This homemade soy milk is naturally flavored with pandan leaves (use fresh or frozen leaves). Pandan adds a fragrant and gentle vanilla-like element to fresh soy milk. It's easy to make. Just blend, strain, and simmer. Serve it hot or cold, it's delicious both ways.
Why This Recipe Works
Have you followed along on our homemade soy milk adventures?
We started with making plain/classic soy milk. Then we made black sesame soy milk.
Today we are making pandan soy milk! It is easy to do and requires only four ingredients (one of which is water haha).
Pandan soy milk is popular in Vietnamese cuisine (it's called sữa đậu nành lá dứa). We use pandan leaves often in Vietnamese cooking, especially for desserts!
For this recipe we follow the same order and process used for classic soy milk, except we add one extra step. And that step is blending pandan leaves with the soybeans and water in the blender.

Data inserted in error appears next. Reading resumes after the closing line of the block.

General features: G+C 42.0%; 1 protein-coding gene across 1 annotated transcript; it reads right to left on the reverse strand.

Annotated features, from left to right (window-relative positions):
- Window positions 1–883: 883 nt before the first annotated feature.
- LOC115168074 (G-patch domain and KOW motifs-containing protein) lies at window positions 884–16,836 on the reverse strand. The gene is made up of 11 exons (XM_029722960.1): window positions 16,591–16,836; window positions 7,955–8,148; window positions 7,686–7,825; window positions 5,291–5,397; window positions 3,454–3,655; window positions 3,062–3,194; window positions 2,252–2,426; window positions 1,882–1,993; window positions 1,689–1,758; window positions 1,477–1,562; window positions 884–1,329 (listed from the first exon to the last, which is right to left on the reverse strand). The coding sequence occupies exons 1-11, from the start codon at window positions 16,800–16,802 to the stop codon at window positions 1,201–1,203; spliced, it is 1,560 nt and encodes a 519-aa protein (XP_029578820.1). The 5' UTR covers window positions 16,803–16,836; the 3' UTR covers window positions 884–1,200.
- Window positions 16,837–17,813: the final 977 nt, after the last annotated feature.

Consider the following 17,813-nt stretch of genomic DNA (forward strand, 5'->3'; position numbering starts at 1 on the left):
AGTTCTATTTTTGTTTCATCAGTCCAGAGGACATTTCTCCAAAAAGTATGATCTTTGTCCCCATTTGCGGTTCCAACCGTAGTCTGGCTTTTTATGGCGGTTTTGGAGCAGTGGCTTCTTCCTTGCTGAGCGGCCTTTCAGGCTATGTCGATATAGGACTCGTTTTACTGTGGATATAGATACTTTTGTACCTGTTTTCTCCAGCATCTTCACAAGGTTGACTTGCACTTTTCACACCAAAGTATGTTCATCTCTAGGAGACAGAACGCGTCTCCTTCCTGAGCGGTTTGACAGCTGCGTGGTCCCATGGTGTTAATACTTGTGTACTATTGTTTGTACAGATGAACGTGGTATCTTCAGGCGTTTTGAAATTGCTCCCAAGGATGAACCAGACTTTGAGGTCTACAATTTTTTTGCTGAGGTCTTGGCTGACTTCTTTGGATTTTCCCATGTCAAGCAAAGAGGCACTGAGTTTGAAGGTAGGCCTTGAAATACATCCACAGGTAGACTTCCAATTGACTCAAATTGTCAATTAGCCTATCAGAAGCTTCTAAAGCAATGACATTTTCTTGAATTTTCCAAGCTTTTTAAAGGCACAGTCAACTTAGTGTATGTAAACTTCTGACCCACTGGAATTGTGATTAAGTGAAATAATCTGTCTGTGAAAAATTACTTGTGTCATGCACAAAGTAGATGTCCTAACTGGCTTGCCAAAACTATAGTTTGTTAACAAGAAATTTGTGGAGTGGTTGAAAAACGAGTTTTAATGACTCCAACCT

The entire pandan leaf is blended right in, It turns the soy milk this beautiful soft green shade. Pandan is such a subtle and elegant flavor. It is fragrant and unassuming. The vanilla-like flavor of pandan gets incorporated into every sip of this soy milk.
To "cook" the soy milk, we simply strain the blended liquid into a pot. Then we cook it over low heat for 15-20 minutes. Sweeten it a little, and then it's ready to enjoy!
You can drink it hot or cold. I prefer it hot, but both ways are delicious.
What Is Pandan?
Pandan is a tropical plant with super fragrant leaves. We use these leaves for cooking. The plant is bold green in color. It is long, slender, and overall just very nice and simple to look at. Pandan is grown all over Southeast Asia.
Because pandan isn't really grown in the US, we buy frozen pandan from the market. You can find them at most Vietnamese markets (and some Chinese and Korean markets).
Note: You can also find pandan extract, powder, and paste at the markets, but I like to use the whole leaves when possible.
As far as flavor goes, pandan has a fragrant vanilla-esque flavor. I like it even more than vanilla. The flavor is more sophisticated and dreamy.